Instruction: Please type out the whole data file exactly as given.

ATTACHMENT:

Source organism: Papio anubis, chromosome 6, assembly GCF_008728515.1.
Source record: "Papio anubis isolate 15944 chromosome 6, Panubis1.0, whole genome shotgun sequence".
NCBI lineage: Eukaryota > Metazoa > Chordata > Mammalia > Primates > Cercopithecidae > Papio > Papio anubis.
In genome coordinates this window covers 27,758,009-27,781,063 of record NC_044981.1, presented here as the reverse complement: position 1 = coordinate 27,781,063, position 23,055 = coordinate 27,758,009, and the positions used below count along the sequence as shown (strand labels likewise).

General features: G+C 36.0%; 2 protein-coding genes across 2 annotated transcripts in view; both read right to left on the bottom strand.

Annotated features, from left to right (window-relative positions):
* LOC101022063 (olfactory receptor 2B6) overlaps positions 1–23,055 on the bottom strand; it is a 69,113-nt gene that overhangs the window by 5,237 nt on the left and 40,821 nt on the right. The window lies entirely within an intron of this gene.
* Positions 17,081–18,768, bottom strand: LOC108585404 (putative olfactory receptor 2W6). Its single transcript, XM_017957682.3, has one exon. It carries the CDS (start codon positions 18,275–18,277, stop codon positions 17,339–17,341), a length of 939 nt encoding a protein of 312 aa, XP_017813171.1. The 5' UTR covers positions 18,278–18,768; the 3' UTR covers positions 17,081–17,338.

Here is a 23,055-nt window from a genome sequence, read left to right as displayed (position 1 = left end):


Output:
Source organism: Papio anubis, chromosome 6, assembly GCF_008728515.1.
Source record: "Papio anubis isolate 15944 chromosome 6, Panubis1.0, whole genome shotgun sequence".
NCBI lineage: Eukaryota > Metazoa > Chordata > Mammalia > Primates > Cercopithecidae > Papio > Papio anubis.
In genome coordinates this window covers 27,758,009-27,781,063 of record NC_044981.1, presented here as the reverse complement: position 1 = coordinate 27,781,063, position 23,055 = coordinate 27,758,009, and the positions used below count along the sequence as shown (strand labels likewise).

General features: G+C 36.0%; 2 protein-coding genes across 2 annotated transcripts in view; both read right to left on the bottom strand.

Annotated features, from left to right (window-relative positions):
* LOC101022063 (olfactory receptor 2B6) overlaps positions 1–23,055 on the bottom strand; it is a 69,113-nt gene that overhangs the window by 5,237 nt on the left and 40,821 nt on the right. The window lies entirely within an intron of this gene.
* Positions 17,081–18,768, bottom strand: LOC108585404 (putative olfactory receptor 2W6). Its single transcript, XM_017957682.3, has one exon. It carries the CDS (start codon positions 18,275–18,277, stop codon positions 17,339–17,341), a length of 939 nt encoding a protein of 312 aa, XP_017813171.1. The 5' UTR covers positions 18,278–18,768; the 3' UTR covers positions 17,081–17,338.

Here is a 23,055-nt window from a genome sequence, read left to right as displayed (position 1 = left end):